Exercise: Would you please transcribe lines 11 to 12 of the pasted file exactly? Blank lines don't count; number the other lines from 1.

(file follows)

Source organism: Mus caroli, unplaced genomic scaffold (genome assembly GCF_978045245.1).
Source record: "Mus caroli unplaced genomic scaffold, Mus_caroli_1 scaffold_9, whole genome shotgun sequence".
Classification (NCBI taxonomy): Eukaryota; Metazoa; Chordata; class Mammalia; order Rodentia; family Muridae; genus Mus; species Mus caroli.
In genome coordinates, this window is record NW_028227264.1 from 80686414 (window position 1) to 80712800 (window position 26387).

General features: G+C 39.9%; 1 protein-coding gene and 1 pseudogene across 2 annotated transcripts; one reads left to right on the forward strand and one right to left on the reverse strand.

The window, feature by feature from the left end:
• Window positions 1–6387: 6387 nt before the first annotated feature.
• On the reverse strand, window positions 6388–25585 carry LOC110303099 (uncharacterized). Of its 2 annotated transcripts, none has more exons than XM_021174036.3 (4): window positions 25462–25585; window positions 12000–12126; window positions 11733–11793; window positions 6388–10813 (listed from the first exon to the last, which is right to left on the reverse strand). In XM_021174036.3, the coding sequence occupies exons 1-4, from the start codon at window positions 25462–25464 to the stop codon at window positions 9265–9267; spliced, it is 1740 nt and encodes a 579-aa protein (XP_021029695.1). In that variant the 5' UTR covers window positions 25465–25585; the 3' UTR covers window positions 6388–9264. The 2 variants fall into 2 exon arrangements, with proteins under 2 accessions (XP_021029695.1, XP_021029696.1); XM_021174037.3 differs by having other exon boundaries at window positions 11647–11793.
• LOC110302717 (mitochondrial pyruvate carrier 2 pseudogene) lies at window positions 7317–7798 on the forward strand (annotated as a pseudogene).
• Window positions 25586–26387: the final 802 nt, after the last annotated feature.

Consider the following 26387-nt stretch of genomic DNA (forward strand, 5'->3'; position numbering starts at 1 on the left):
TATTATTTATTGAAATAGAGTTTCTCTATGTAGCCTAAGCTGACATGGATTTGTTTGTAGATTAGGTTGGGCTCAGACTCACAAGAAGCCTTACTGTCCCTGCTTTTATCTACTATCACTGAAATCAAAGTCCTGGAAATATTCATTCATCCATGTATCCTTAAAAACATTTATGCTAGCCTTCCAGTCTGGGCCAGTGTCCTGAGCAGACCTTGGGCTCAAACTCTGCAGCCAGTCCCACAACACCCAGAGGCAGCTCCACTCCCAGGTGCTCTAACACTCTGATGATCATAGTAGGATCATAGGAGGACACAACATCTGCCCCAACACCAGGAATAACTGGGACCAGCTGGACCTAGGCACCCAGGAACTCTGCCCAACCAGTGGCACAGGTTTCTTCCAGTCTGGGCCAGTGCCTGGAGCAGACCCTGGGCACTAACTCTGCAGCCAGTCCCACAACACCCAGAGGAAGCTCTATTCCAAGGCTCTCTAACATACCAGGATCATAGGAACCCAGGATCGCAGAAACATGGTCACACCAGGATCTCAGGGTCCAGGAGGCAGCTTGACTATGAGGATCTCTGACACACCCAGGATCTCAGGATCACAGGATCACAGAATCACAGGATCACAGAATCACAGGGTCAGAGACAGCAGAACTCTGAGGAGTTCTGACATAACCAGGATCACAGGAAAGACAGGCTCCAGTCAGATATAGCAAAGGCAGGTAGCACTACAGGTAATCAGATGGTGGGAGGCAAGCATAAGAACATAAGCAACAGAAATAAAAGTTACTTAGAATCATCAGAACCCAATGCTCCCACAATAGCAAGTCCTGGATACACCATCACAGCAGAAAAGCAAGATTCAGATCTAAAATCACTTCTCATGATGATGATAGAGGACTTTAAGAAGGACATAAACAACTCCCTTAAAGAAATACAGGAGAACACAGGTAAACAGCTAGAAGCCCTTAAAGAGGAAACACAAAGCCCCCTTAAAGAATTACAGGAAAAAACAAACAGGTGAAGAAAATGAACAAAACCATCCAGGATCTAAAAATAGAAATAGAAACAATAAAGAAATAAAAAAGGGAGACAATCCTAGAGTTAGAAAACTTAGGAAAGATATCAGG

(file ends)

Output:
Consider the following 26387-nt stretch of genomic DNA (forward strand, 5'->3'; position numbering starts at 1 on the left):
TATTATTTATTGAAATAGAGTTTCTCTATGTAGCCTAAGCTGACATGGATTTGTTTGTAGATTAGGTTGGGCTCAGACTCACAAGAAGCCTTACTGTCCCTGCTTTTATCTACTATCACTGAAATCAAAGTCCTGGAAATATTCATTCATCCATGTATCCTTAAAAACATTTATGCTAGCCTTCCAGTCTGGGCCAGTGTCCTGAGCAGACCTTGGGCTCAAACTCTGCAGCCAGTCCCACAACACCCAGAGGCAGCTCCACTCCCAGGTGCTCTAACACTCTGATGATCATAGTAGGATCATAGGAGGACACAACATCTGCCCCAACACCAGGAATAACTGGGACCAGCTGGACCTAGGCACCCAGGAACTCTGCCCAACCAGTGGCACAGGTTTCTTCCAGTCTGGGCCAGTGCCTGGAGCAGACCCTGGGCACTAACTCTGCAGCCAGTCCCACAACACCCAGAGGAAGCTCTATTCCAAGGCTCTCTAACATACCAGGATCATAGGAACCCAGGATCGCAGAAACATGGTCACACCAGGATCTCAGGGTCCAGGAGGCAGCTTGACTATGAGGATCTCTGACACACCCAGGATCTCAGGATCACAGGATCACAGAATCACAGGATCACAGAATCACAGGGTCAGAGACAGCAGAACTCTGAGGAGTTCTGACATAACCAGGATCACAGGAAAGACAGGCTCCAGTCAGATATAGCAAAGGCAGGTAGCACTACAGGTAATCAGATGGTGGGAGGCAAGCATAAGAACATAAGCAACAGAAATAAAAGTTACTTAGAATCATCAGAACCCAATGCTCCCACAATAGCAAGTCCTGGATACACCATCACAGCAGAAAAGCAAGATTCAGATCTAAAATCACTTCTCATGATGATGATAGAGGACTTTAAGAAGGACATAAACAACTCCCTTAAAGAAATACAGGAGAACACAGGTAAACAGCTAGAAGCCCTTAAAGAGGAAACACAAAGCCCCCTTAAAGAATTACAGGAAAAAACAAACAGGTGAAGAAAATGAACAAAACCATCCAGGATCTAAAAATAGAAATAGAAACAATAAAGAAATAAAAAAGGGAGACAATCCTAGAGTTAGAAAACTTAGGAAAGATATCAGG